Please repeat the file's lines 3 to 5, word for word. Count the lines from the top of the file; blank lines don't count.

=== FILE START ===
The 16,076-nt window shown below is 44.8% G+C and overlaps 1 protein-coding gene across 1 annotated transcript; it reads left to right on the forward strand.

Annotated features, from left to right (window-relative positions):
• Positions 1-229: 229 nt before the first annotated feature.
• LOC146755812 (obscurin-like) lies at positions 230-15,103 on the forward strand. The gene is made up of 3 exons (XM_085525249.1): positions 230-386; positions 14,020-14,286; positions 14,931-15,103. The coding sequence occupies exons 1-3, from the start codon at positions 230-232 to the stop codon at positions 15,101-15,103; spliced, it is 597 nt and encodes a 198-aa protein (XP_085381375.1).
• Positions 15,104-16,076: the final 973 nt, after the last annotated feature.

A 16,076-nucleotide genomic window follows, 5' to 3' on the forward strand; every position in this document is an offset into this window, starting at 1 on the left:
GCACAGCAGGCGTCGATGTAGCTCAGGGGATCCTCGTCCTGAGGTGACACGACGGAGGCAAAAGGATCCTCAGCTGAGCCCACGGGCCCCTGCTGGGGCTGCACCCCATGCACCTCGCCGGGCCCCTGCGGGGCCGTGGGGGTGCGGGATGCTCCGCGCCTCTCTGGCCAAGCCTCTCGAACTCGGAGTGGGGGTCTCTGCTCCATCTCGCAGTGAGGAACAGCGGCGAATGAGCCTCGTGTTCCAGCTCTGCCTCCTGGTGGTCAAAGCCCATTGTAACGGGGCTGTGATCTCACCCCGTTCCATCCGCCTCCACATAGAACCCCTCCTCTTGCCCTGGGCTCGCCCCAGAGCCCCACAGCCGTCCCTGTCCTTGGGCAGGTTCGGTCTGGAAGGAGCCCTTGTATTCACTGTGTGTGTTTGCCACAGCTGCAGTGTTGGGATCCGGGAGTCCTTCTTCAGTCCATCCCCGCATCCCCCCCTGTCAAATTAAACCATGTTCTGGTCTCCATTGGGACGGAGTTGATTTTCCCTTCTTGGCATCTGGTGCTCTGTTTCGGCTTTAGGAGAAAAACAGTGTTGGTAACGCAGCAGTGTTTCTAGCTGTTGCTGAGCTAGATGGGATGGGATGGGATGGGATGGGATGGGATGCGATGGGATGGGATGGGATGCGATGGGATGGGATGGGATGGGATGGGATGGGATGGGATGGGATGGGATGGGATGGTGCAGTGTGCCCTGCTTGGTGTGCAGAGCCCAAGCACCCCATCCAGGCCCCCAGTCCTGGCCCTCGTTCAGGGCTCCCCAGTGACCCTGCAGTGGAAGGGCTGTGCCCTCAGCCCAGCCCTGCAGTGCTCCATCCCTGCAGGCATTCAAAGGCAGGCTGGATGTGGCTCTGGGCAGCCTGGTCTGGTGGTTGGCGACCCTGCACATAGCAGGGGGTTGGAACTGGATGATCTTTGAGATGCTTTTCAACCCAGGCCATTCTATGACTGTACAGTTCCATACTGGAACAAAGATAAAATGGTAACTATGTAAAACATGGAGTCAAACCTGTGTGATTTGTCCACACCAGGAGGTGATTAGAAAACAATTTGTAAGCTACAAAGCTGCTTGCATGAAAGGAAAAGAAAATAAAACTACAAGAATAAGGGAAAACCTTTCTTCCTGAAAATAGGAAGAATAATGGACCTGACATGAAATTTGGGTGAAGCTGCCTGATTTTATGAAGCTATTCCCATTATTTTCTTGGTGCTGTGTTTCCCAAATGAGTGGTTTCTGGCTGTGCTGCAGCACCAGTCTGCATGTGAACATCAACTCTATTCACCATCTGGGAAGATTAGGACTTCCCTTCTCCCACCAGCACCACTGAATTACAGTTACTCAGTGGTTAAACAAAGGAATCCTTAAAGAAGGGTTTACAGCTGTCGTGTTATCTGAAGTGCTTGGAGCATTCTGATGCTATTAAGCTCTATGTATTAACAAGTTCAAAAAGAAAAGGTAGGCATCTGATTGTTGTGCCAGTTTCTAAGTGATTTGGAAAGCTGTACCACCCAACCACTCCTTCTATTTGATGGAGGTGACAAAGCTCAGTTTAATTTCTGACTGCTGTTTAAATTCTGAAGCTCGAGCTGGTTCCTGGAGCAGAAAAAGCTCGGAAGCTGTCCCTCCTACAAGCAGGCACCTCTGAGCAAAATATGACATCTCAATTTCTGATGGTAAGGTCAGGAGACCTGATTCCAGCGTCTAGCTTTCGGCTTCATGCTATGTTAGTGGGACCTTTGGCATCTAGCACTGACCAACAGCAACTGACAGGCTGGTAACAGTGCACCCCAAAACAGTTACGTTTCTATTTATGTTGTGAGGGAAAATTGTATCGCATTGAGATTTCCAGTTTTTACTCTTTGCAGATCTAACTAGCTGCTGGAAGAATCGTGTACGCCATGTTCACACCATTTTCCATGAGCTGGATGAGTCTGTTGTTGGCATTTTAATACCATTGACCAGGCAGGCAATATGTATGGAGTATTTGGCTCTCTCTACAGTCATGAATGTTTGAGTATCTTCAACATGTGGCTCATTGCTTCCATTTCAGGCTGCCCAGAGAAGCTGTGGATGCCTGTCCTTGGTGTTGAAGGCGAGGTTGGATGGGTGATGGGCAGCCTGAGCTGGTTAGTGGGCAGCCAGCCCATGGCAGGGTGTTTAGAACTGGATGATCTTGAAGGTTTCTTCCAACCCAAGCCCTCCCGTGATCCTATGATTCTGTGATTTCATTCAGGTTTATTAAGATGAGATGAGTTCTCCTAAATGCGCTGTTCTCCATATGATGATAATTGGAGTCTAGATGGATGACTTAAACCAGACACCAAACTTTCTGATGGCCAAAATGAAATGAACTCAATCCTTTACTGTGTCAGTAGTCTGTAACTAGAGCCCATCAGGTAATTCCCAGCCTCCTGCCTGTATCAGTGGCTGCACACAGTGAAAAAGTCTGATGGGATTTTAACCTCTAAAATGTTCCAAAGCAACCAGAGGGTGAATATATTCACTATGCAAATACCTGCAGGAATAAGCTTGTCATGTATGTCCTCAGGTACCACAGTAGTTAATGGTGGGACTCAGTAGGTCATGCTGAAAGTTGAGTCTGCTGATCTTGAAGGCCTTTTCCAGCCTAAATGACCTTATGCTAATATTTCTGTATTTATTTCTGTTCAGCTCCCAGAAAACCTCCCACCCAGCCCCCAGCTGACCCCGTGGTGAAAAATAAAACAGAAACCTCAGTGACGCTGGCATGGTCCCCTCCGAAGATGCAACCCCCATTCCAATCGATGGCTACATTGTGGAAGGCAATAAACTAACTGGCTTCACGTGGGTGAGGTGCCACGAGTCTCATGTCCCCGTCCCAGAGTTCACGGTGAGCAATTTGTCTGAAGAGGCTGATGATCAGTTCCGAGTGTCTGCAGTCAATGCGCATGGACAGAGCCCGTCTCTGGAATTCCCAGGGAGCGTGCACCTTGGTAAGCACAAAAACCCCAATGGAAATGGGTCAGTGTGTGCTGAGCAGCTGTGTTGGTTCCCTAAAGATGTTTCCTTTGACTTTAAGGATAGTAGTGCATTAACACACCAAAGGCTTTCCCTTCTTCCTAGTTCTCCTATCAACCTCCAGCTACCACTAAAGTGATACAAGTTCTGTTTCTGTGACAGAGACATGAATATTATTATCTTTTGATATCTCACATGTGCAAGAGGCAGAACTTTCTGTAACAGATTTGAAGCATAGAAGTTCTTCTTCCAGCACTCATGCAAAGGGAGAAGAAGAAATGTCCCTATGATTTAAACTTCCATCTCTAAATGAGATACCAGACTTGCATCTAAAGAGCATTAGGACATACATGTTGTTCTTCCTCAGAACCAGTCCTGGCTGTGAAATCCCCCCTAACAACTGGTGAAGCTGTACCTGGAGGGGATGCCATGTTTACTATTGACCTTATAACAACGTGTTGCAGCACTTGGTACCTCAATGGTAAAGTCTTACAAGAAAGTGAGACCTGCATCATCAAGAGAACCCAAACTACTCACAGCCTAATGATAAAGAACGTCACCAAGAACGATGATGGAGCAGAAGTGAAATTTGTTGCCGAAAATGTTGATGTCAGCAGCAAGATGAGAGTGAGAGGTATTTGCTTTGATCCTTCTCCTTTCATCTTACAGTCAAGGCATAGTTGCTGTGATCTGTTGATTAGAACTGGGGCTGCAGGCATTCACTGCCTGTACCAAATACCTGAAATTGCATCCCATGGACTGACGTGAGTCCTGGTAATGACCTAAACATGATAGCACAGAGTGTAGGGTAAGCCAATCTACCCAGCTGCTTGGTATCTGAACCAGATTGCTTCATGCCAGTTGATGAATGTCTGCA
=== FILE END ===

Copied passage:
• Positions 1-229: 229 nt before the first annotated feature.
• LOC146755812 (obscurin-like) lies at positions 230-15,103 on the forward strand. The gene is made up of 3 exons (XM_085525249.1): positions 230-386; positions 14,020-14,286; positions 14,931-15,103. The coding sequence occupies exons 1-3, from the start codon at positions 230-232 to the stop codon at positions 15,101-15,103; spliced, it is 597 nt and encodes a 198-aa protein (XP_085381375.1).
• Positions 15,104-16,076: the final 973 nt, after the last annotated feature.